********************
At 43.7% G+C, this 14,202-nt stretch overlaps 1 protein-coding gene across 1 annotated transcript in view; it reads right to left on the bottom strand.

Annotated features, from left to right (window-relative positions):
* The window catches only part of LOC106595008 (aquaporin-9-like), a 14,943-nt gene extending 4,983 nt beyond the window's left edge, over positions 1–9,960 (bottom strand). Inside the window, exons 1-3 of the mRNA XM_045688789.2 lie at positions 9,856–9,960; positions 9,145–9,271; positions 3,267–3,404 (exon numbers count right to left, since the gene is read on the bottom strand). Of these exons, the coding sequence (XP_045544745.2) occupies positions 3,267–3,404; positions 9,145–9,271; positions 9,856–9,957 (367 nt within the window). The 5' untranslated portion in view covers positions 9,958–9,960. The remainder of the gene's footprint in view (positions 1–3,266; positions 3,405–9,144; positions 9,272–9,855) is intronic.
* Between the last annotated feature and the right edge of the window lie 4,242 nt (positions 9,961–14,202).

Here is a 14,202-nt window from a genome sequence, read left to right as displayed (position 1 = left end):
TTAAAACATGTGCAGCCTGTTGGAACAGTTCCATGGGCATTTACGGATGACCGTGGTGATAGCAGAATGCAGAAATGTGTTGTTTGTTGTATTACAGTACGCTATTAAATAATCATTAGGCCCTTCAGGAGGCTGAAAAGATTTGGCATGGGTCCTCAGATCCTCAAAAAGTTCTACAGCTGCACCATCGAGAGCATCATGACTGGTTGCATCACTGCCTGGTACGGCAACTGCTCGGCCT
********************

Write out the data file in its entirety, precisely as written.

At 43.7% G+C, this 14,202-nt stretch overlaps 1 protein-coding gene across 1 annotated transcript in view; it reads right to left on the bottom strand.

Annotated features, from left to right (window-relative positions):
* The window catches only part of LOC106595008 (aquaporin-9-like), a 14,943-nt gene extending 4,983 nt beyond the window's left edge, over positions 1–9,960 (bottom strand). Inside the window, exons 1-3 of the mRNA XM_045688789.2 lie at positions 9,856–9,960; positions 9,145–9,271; positions 3,267–3,404 (exon numbers count right to left, since the gene is read on the bottom strand). Of these exons, the coding sequence (XP_045544745.2) occupies positions 3,267–3,404; positions 9,145–9,271; positions 9,856–9,957 (367 nt within the window). The 5' untranslated portion in view covers positions 9,958–9,960. The remainder of the gene's footprint in view (positions 1–3,266; positions 3,405–9,144; positions 9,272–9,855) is intronic.
* Between the last annotated feature and the right edge of the window lie 4,242 nt (positions 9,961–14,202).

Here is a 14,202-nt window from a genome sequence, read left to right as displayed (position 1 = left end):
TTAAAACATGTGCAGCCTGTTGGAACAGTTCCATGGGCATTTACGGATGACCGTGGTGATAGCAGAATGCAGAAATGTGTTGTTTGTTGTATTACAGTACGCTATTAAATAATCATTAGGCCCTTCAGGAGGCTGAAAAGATTTGGCATGGGTCCTCAGATCCTCAAAAAGTTCTACAGCTGCACCATCGAGAGCATCATGACTGGTTGCATCACTGCCTGGTACGGCAACTGCTCGGCCT